“Since then, they moved several tools in here, and now we’re building some new molds for them. That’s definitely been a success story for us, for our customer and for the material supplier.”
Growth in medical
MRPC certainly has found success in the medical market. In the late 1980s to early “90s, with other customers moving business abroad, the company identified growth potential in the medical field. It had a few existing medical customers, but the firm made a conscious decision to pursue that market because of its stability, according to Mark Brandstaetter, vice president of sales and marketing. Soon, MRPC built clean rooms and began to target medical device companies.
“We’ve been fortunate to be able to grow along those lines over the last 20 or 30 years now,” Brandstaetter said. “It’s been a good market for us, and we’ve honed our skills at what the requirements for medical-type components are from a cleanliness and a manufacturing process. Those are the only customers we’re trying to develop new relationships with.”
Today, about 85 percent of MRPC’s business involves medical devices, including laparoscopic instruments, bari-atric surgical products and sports medicine components. It has customers in North America, China and Europe.
The family-owned company does about $20 million in sales each year, and late last year it completed a 15,000-sq.-ft. addition to its headquarters in Butler, now 100,000 square feet. Two-thirds of the new space was dedicated to manufacturing and the rest to office space.
The Butler facility, with 145 employees, handles thermoset rubber molding, silicone, both liquid and gum molding, thermal plastic injection molding, silicone extrusion and other assembling and packaging of those components. It has five clean rooms; one is Class 7 certified while the others are Class 8 certified.
Two years ago, the company acquired a smaller facility in Largo, Fla., that specializes in liquid silicone rubber molding. It has a work force of 20.
Brandstaetter said MRPC’s strength involves its works in two-material molding, in which the firm will take two dissimilar materials and find a method to bond the products together during the molding process.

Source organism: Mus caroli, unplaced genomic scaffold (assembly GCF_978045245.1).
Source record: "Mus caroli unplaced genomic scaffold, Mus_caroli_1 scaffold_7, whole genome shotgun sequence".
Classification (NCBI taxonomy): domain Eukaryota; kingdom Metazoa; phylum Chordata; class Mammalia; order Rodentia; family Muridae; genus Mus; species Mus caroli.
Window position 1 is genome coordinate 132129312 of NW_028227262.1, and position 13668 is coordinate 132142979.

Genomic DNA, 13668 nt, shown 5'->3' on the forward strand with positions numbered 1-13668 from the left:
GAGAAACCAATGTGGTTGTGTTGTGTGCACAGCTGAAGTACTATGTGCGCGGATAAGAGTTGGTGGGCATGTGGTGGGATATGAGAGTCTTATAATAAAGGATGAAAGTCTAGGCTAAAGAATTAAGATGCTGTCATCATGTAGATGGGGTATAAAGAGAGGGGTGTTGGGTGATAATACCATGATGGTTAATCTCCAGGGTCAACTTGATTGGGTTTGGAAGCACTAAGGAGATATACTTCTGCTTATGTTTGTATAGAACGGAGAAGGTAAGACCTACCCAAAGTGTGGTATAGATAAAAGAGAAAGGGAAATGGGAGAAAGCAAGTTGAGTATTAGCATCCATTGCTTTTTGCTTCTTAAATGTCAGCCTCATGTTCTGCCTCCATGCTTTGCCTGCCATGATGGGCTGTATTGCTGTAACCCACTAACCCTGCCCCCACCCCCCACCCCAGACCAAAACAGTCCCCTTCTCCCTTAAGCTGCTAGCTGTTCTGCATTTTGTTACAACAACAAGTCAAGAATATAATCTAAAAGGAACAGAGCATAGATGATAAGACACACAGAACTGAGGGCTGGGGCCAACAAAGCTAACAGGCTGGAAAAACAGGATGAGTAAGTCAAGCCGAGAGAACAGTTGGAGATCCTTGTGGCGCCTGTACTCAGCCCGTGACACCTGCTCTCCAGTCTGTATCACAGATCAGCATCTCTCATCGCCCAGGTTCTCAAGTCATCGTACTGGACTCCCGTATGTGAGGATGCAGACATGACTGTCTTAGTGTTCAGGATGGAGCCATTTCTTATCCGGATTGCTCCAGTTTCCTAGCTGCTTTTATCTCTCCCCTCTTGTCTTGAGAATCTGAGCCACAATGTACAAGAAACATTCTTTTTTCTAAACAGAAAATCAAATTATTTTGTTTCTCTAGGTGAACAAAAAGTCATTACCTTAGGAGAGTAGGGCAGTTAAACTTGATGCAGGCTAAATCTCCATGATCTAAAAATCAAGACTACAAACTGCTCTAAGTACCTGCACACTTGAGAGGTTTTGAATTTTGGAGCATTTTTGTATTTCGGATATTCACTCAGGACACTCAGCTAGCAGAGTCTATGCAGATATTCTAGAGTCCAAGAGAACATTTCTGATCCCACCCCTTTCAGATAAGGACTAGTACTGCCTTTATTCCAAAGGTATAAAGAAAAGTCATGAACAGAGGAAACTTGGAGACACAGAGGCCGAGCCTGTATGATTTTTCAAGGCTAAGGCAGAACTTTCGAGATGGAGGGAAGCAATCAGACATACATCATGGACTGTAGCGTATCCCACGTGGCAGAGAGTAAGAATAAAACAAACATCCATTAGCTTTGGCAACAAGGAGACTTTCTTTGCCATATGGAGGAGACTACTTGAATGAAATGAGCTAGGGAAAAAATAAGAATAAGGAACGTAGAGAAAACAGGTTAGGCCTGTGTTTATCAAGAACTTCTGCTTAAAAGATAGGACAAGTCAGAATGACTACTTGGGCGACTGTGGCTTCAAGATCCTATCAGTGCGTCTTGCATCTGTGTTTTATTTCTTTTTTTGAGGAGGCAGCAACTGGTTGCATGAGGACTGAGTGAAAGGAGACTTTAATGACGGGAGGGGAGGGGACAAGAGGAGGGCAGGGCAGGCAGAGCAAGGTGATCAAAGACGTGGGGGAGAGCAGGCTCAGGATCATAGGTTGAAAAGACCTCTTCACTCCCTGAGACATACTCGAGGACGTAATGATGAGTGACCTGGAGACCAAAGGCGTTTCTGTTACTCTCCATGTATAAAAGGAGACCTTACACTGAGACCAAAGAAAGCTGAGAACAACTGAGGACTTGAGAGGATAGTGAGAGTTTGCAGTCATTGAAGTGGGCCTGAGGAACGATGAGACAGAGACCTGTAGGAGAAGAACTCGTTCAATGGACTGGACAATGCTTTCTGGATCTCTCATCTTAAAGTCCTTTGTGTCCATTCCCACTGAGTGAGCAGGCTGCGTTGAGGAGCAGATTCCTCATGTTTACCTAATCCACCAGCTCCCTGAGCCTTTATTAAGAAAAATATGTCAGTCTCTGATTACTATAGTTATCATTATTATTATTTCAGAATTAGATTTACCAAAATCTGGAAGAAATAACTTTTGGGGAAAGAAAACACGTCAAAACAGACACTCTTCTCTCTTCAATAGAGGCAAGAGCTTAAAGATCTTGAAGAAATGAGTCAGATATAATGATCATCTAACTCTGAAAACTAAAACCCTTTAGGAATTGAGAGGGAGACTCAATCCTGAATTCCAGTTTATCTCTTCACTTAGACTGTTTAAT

“That niche is somewhat of an outcome of having the expertise of dealing with both thermoplastics materials and thermoset materials within the same facility and really honing our expertise in joining those together,” he said. “We deal with a lot of high temperature thermoplastic materials that can withstand the molding temperature of the thermoset process,” involving materials such as high-temperature nylons and some polycarbonates.
The company is using that technology to pursue opportunities with medical customers that manufacture products designated for long-term implantation, devices intended to be in the body for more than 29 days. Those products involve even greater attention to detail.
“I can see where the work that I am doing really helps benefit people,” Randall said. “That’s part of our mission statement, to help anyone with medical needs. It’s really a rewarding industry and market segment to be working with and for.”
“It really hits home when your mom or your dad or your spouse is having a procedure that we made components that went into that device,” Brandstaetter said. “It just emphasizes the requirements, that why we’re doing what we’re doing from a quality standpoint. … We know those products are going to perform well.”